An autonomic platform for managing configuration vulnerabilities

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Technological evolution

Over the last decade, novel methods in engineering and electronics, non-expensive construc-tion materials, and enhanced methodologies for large-scale production have arisen, triggering a massive flood of disparate powerful hardware with different abilities. This aspect has made room for new different technologies to emerge. With cheaper and more powerful hardware, the idea of virtualizing hardware platforms and general computing resources became popular [131]. The use of virtualization techniques has augmented the amount of network resources, real or virtua-lized, increasing the complexity of network management. With the incorporation of high-speed communication lines, cloud computing has gone one step further [31]. Cloud computing offers ser-vices whose processing is transparently performed combining resources distributed all around the globe. The decoupling of services from underlying resources has opened new horizons for emerging technologies such as Software-Defined Networks (SDN) [140, 64]. SDN allows administrators to manage computer networks independently from the real devices that actually implement low level network functionalities [22]. Complementary, Network Functions Virtualization (NFS) has come up with a novel perspective that leverage technology virtualization to consolidate disparate network devices into a single standard high-performance network platform [65]. These efforts aim at simplifying network management, to which autonomic computing can highly contribute.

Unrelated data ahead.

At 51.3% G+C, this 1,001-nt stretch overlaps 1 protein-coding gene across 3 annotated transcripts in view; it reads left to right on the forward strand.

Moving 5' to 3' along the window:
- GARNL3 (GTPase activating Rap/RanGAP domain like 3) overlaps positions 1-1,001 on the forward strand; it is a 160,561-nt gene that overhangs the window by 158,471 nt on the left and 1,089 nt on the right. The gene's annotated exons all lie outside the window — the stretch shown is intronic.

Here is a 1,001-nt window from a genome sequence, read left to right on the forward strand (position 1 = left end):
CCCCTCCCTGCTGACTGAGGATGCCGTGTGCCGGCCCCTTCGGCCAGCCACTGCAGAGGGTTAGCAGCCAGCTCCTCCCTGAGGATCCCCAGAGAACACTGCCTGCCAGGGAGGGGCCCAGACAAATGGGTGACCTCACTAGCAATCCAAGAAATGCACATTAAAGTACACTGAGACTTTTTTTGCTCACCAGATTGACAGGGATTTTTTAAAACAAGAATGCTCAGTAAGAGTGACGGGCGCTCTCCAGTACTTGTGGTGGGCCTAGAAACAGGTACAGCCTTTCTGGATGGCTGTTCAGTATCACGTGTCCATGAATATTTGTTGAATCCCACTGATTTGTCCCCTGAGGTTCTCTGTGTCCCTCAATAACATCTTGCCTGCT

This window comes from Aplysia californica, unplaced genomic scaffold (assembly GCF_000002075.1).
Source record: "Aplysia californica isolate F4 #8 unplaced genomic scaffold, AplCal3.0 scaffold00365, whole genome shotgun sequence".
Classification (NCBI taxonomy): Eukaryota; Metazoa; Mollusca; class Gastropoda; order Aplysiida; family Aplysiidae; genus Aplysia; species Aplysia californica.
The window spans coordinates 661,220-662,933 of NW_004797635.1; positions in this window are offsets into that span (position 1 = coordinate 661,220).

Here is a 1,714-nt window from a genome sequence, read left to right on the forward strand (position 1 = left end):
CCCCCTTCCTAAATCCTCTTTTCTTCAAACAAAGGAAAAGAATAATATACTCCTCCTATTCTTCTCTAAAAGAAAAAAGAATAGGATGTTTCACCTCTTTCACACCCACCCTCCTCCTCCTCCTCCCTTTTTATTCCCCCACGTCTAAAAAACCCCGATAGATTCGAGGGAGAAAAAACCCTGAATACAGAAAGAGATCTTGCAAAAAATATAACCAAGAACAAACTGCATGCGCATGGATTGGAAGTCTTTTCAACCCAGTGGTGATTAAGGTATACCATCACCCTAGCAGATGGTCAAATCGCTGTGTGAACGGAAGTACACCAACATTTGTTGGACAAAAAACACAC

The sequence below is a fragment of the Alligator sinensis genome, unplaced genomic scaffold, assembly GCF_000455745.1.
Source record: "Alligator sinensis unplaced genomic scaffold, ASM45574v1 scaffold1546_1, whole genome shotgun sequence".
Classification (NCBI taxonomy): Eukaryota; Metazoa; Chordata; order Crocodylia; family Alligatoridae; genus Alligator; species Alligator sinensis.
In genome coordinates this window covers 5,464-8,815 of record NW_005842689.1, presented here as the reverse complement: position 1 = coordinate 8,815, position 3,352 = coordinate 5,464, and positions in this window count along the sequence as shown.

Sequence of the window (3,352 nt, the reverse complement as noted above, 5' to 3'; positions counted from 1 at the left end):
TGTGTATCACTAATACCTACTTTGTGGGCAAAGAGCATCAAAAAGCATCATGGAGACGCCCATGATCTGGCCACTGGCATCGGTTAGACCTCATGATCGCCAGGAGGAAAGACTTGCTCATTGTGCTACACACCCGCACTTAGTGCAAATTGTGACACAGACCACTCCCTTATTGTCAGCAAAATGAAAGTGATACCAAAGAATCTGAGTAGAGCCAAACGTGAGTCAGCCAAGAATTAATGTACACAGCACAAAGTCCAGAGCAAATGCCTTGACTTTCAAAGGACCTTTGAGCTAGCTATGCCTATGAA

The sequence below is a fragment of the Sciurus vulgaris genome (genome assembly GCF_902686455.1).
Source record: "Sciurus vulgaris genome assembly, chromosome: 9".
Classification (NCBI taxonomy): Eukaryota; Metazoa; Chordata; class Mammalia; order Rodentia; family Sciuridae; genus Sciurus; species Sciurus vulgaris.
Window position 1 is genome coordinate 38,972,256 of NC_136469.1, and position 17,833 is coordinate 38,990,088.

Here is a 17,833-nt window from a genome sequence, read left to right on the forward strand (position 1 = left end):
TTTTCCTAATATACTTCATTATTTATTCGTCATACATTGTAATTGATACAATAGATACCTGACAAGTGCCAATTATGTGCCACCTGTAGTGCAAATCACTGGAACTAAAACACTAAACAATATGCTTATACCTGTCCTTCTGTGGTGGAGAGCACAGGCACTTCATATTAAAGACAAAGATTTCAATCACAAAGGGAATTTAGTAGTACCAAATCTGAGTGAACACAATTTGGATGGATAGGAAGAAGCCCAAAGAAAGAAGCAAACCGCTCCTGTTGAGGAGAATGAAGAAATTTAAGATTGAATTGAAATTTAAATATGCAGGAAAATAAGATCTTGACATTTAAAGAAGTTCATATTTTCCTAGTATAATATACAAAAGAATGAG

The rapid evolution of the hardware industry has also promoted the increasing use of mobile devices such as smartphones and tablets. Indeed, it is expected that the number of mobile-connected devices will exceed the number of people on Earth by the end of 2013 [42]. With thousands of applications and services, mobile end-users expect seamless service provisioning from the cloud and clean communications on the move. This issue becomes a challenging problem for network operators when the reality tends to fast expanding mobile networks. Even though mobile devices spread fast, they still lack of powerful computation resources. In light of this, a new research domain denominated mobile cloud computing is emerging, which aims at making mobile devices resource-full in terms of computational power, memory, storage, energy, and context-awareness. This issue makes their management even more complex.
But mobile networks are not actually the only technological field with power-less devices. Low-Power and Lossy Networks (LLN) is a classification of networking environments with re-source constrained devices [93], which includes Wireless Sensor Networks (WSN) [14]. WSNs are dynamic networks constituted by powerless sensors and short wireless signal range, e.g. tempera-ture and home automation, which collaborate each other to route messages to their destination. However, energy or range limitations might break all communication links passing through them, posing hard management problems including routing, security and interoperability issues. In ad-dition, WSNs use the ISM (industrial, scientific and medical) radio bands to transmit packets across the network [90]. But ISM is also used by other technologies, and therefore, the throughput of communication links can be degraded due to sensors usually have to wait for available chan-nels to send their packets. To overcome this and many other issues, a novel research area called Cognitive Radio Networks (CRN) is arising [90]. CNRs feature autonomic strategies, making a smart use of the radio-frequency spectrum for opportunistically transmitting information.